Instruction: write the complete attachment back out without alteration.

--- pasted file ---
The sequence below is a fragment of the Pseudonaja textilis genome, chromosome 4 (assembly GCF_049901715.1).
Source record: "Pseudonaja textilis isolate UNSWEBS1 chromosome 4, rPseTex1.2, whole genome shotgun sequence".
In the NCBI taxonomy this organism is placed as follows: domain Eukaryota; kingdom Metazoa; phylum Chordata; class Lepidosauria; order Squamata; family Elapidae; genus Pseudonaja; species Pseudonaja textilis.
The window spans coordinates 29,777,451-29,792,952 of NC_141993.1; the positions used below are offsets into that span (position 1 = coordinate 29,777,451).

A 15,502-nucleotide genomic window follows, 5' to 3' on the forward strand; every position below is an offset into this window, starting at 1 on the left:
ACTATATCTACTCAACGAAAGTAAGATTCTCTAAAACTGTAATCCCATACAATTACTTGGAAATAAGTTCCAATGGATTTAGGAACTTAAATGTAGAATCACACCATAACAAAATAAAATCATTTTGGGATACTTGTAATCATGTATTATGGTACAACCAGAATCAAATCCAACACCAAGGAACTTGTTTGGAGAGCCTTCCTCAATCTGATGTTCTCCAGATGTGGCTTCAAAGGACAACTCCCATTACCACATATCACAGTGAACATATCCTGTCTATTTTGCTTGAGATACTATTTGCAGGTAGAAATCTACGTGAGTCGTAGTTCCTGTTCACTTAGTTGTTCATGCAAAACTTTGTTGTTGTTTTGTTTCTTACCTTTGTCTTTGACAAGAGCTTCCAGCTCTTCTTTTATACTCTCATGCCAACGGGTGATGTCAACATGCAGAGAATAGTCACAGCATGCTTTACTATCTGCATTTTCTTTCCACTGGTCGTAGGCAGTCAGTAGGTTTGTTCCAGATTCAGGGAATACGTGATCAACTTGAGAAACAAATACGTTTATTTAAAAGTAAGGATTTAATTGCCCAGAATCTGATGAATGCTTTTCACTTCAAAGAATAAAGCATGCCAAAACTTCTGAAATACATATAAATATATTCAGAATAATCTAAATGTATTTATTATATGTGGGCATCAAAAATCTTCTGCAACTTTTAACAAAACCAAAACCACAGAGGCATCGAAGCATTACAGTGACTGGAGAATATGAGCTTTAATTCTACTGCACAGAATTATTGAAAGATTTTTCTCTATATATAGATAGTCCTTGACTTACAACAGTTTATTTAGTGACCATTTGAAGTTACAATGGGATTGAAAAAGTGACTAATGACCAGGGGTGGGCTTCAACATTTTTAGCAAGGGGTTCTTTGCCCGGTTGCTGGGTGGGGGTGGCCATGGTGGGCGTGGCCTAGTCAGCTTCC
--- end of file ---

The sequence below is a fragment of the Pseudonaja textilis genome, chromosome 4 (assembly GCF_049901715.1).
Source record: "Pseudonaja textilis isolate UNSWEBS1 chromosome 4, rPseTex1.2, whole genome shotgun sequence".
In the NCBI taxonomy this organism is placed as follows: domain Eukaryota; kingdom Metazoa; phylum Chordata; class Lepidosauria; order Squamata; family Elapidae; genus Pseudonaja; species Pseudonaja textilis.
The window spans coordinates 29,777,451-29,792,952 of NC_141993.1; the positions used below are offsets into that span (position 1 = coordinate 29,777,451).

A 15,502-nucleotide genomic window follows, 5' to 3' on the forward strand; every position below is an offset into this window, starting at 1 on the left:
ACTATATCTACTCAACGAAAGTAAGATTCTCTAAAACTGTAATCCCATACAATTACTTGGAAATAAGTTCCAATGGATTTAGGAACTTAAATGTAGAATCACACCATAACAAAATAAAATCATTTTGGGATACTTGTAATCATGTATTATGGTACAACCAGAATCAAATCCAACACCAAGGAACTTGTTTGGAGAGCCTTCCTCAATCTGATGTTCTCCAGATGTGGCTTCAAAGGACAACTCCCATTACCACATATCACAGTGAACATATCCTGTCTATTTTGCTTGAGATACTATTTGCAGGTAGAAATCTACGTGAGTCGTAGTTCCTGTTCACTTAGTTGTTCATGCAAAACTTTGTTGTTGTTTTGTTTCTTACCTTTGTCTTTGACAAGAGCTTCCAGCTCTTCTTTTATACTCTCATGCCAACGGGTGATGTCAACATGCAGAGAATAGTCACAGCATGCTTTACTATCTGCATTTTCTTTCCACTGGTCGTAGGCAGTCAGTAGGTTTGTTCCAGATTCAGGGAATACGTGATCAACTTGAGAAACAAATACGTTTATTTAAAAGTAAGGATTTAATTGCCCAGAATCTGATGAATGCTTTTCACTTCAAAGAATAAAGCATGCCAAAACTTCTGAAATACATATAAATATATTCAGAATAATCTAAATGTATTTATTATATGTGGGCATCAAAAATCTTCTGCAACTTTTAACAAAACCAAAACCACAGAGGCATCGAAGCATTACAGTGACTGGAGAATATGAGCTTTAATTCTACTGCACAGAATTATTGAAAGATTTTTCTCTATATATAGATAGTCCTTGACTTACAACAGTTTATTTAGTGACCATTTGAAGTTACAATGGGATTGAAAAAGTGACTAATGACCAGGGGTGGGCTTCAACATTTTTAGCAAGGGGTTCTTTGCCCGGTTGCTGGGTGGGGGTGGCCATGGTGGGCGTGGCCTAGTCAGCTTCC